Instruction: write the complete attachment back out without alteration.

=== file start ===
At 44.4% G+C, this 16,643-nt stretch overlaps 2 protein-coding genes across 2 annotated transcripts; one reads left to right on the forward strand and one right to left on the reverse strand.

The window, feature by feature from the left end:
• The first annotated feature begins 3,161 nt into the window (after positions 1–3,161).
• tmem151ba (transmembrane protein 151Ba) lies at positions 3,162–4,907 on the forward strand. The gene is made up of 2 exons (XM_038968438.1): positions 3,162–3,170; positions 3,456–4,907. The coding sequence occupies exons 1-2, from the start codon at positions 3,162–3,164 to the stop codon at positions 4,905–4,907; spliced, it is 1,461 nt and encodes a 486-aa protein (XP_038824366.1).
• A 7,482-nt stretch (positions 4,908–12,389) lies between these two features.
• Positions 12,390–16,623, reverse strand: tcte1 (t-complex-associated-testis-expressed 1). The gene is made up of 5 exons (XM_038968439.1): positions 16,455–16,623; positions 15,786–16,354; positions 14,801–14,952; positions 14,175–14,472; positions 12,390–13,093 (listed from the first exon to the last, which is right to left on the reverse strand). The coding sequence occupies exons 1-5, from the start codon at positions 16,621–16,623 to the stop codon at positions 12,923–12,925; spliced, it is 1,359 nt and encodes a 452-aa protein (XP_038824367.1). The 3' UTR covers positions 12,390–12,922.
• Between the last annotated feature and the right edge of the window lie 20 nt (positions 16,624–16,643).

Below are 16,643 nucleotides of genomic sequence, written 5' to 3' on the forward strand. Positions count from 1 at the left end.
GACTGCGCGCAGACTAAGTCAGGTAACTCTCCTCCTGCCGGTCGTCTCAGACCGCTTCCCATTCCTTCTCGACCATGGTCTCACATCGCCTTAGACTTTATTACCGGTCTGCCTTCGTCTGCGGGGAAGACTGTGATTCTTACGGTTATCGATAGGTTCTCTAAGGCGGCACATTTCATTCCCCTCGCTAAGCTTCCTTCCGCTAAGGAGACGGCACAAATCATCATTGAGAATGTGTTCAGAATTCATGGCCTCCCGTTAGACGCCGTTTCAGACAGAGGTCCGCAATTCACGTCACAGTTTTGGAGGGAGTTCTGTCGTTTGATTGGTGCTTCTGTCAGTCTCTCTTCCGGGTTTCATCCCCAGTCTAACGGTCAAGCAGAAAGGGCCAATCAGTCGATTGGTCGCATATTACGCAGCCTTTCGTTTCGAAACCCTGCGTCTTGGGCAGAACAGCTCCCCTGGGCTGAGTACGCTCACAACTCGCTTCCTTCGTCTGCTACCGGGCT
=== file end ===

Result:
At 44.4% G+C, this 16,643-nt stretch overlaps 2 protein-coding genes across 2 annotated transcripts; one reads left to right on the forward strand and one right to left on the reverse strand.

The window, feature by feature from the left end:
• The first annotated feature begins 3,161 nt into the window (after positions 1–3,161).
• tmem151ba (transmembrane protein 151Ba) lies at positions 3,162–4,907 on the forward strand. The gene is made up of 2 exons (XM_038968438.1): positions 3,162–3,170; positions 3,456–4,907. The coding sequence occupies exons 1-2, from the start codon at positions 3,162–3,164 to the stop codon at positions 4,905–4,907; spliced, it is 1,461 nt and encodes a 486-aa protein (XP_038824366.1).
• A 7,482-nt stretch (positions 4,908–12,389) lies between these two features.
• Positions 12,390–16,623, reverse strand: tcte1 (t-complex-associated-testis-expressed 1). The gene is made up of 5 exons (XM_038968439.1): positions 16,455–16,623; positions 15,786–16,354; positions 14,801–14,952; positions 14,175–14,472; positions 12,390–13,093 (listed from the first exon to the last, which is right to left on the reverse strand). The coding sequence occupies exons 1-5, from the start codon at positions 16,621–16,623 to the stop codon at positions 12,923–12,925; spliced, it is 1,359 nt and encodes a 452-aa protein (XP_038824367.1). The 3' UTR covers positions 12,390–12,922.
• Between the last annotated feature and the right edge of the window lie 20 nt (positions 16,624–16,643).

Below are 16,643 nucleotides of genomic sequence, written 5' to 3' on the forward strand. Positions count from 1 at the left end.
GACTGCGCGCAGACTAAGTCAGGTAACTCTCCTCCTGCCGGTCGTCTCAGACCGCTTCCCATTCCTTCTCGACCATGGTCTCACATCGCCTTAGACTTTATTACCGGTCTGCCTTCGTCTGCGGGGAAGACTGTGATTCTTACGGTTATCGATAGGTTCTCTAAGGCGGCACATTTCATTCCCCTCGCTAAGCTTCCTTCCGCTAAGGAGACGGCACAAATCATCATTGAGAATGTGTTCAGAATTCATGGCCTCCCGTTAGACGCCGTTTCAGACAGAGGTCCGCAATTCACGTCACAGTTTTGGAGGGAGTTCTGTCGTTTGATTGGTGCTTCTGTCAGTCTCTCTTCCGGGTTTCATCCCCAGTCTAACGGTCAAGCAGAAAGGGCCAATCAGTCGATTGGTCGCATATTACGCAGCCTTTCGTTTCGAAACCCTGCGTCTTGGGCAGAACAGCTCCCCTGGGCTGAGTACGCTCACAACTCGCTTCCTTCGTCTGCTACCGGGCT